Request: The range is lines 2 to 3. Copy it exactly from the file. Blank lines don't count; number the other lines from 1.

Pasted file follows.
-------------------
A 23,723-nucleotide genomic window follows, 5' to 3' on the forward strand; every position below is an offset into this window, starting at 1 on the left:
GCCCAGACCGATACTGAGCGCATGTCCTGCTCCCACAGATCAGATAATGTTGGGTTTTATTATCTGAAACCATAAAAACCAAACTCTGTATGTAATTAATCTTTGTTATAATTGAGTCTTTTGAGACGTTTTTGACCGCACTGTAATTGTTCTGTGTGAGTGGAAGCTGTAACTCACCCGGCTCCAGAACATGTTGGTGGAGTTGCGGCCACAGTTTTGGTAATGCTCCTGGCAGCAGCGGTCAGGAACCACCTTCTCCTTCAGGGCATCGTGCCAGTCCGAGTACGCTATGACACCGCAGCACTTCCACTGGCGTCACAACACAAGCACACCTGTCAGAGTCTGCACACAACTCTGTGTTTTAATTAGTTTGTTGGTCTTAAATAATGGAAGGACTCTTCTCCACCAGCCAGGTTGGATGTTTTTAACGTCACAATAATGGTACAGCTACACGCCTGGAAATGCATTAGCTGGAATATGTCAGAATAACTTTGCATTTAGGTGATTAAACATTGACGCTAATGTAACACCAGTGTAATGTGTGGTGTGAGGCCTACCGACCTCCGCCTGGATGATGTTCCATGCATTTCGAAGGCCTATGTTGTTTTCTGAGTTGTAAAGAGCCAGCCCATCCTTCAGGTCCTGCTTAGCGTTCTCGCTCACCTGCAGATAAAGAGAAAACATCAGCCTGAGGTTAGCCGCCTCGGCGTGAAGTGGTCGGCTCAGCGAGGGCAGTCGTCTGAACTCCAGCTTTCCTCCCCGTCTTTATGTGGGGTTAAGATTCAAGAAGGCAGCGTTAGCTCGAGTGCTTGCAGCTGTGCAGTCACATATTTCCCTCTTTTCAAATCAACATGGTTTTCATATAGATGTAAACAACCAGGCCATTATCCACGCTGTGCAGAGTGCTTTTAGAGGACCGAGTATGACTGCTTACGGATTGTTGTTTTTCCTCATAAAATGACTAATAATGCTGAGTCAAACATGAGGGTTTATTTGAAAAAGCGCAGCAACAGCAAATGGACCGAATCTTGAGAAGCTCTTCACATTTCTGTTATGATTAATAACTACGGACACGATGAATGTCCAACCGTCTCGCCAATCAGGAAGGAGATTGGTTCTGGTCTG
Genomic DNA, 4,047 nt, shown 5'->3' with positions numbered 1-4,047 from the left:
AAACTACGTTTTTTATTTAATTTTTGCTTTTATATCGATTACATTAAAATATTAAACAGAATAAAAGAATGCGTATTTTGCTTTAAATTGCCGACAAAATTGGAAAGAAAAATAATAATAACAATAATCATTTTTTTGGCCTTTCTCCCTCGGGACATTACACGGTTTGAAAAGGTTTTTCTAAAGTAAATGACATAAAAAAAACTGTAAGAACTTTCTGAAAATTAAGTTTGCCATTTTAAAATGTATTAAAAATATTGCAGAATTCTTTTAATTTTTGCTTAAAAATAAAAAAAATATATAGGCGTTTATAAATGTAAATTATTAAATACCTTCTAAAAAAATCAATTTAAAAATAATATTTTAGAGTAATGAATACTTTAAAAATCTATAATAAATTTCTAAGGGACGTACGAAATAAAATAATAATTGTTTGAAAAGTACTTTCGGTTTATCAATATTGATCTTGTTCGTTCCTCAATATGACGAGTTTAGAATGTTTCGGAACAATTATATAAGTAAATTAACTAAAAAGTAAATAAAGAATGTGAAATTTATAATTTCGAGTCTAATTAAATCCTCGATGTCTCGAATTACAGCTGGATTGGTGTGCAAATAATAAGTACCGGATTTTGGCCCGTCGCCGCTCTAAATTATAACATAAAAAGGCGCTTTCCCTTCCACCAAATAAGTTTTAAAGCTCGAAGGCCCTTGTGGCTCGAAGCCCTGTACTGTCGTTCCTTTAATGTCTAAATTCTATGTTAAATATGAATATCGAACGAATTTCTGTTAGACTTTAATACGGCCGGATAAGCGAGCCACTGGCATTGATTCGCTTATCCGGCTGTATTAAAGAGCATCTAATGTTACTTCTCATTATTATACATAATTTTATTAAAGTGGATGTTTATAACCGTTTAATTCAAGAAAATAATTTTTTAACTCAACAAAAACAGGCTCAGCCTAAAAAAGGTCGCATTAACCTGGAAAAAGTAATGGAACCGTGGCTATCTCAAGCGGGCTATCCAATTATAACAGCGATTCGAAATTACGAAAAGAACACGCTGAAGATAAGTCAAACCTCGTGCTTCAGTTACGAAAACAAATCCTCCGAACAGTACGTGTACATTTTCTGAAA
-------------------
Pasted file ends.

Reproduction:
GCCCAGACCGATACTGAGCGCATGTCCTGCTCCCACAGATCAGATAATGTTGGGTTTTATTATCTGAAACCATAAAAACCAAACTCTGTATGTAATTAATCTTTGTTATAATTGAGTCTTTTGAGACGTTTTTGACCGCACTGTAATTGTTCTGTGTGAGTGGAAGCTGTAACTCACCCGGCTCCAGAACATGTTGGTGGAGTTGCGGCCACAGTTTTGGTAATGCTCCTGGCAGCAGCGGTCAGGAACCACCTTCTCCTTCAGGGCATCGTGCCAGTCCGAGTACGCTATGACACCGCAGCACTTCCACTGGCGTCACAACACAAGCACACCTGTCAGAGTCTGCACACAACTCTGTGTTTTAATTAGTTTGTTGGTCTTAAATAATGGAAGGACTCTTCTCCACCAGCCAGGTTGGATGTTTTTAACGTCACAATAATGGTACAGCTACACGCCTGGAAATGCATTAGCTGGAATATGTCAGAATAACTTTGCATTTAGGTGATTAAACATTGACGCTAATGTAACACCAGTGTAATGTGTGGTGTGAGGCCTACCGACCTCCGCCTGGATGATGTTCCATGCATTTCGAAGGCCTATGTTGTTTTCTGAGTTGTAAAGAGCCAGCCCATCCTTCAGGTCCTGCTTAGCGTTCTCGCTCACCTGCAGATAAAGAGAAAACATCAGCCTGAGGTTAGCCGCCTCGGCGTGAAGTGGTCGGCTCAGCGAGGGCAGTCGTCTGAACTCCAGCTTTCCTCCCCGTCTTTATGTGGGGTTAAGATTCAAGAAGGCAGCGTTAGCTCGAGTGCTTGCAGCTGTGCAGTCACATATTTCCCTCTTTTCAAATCAACATGGTTTTCATATAGATGTAAACAACCAGGCCATTATCCACGCTGTGCAGAGTGCTTTTAGAGGACCGAGTATGACTGCTTACGGATTGTTGTTTTTCCTCATAAAATGACTAATAATGCTGAGTCAAACATGAGGGTTTATTTGAAAAAGCGCAGCAACAGCAAATGGACCGAATCTTGAGAAGCTCTTCACATTTCTGTTATGATTAATAACTACGGACACGATGAATGTCCAACCGTCTCGCCAATCAGGAAGGAGATTGGTTCTGGTCTG
Genomic DNA, 4,047 nt, shown 5'->3' with positions numbered 1-4,047 from the left: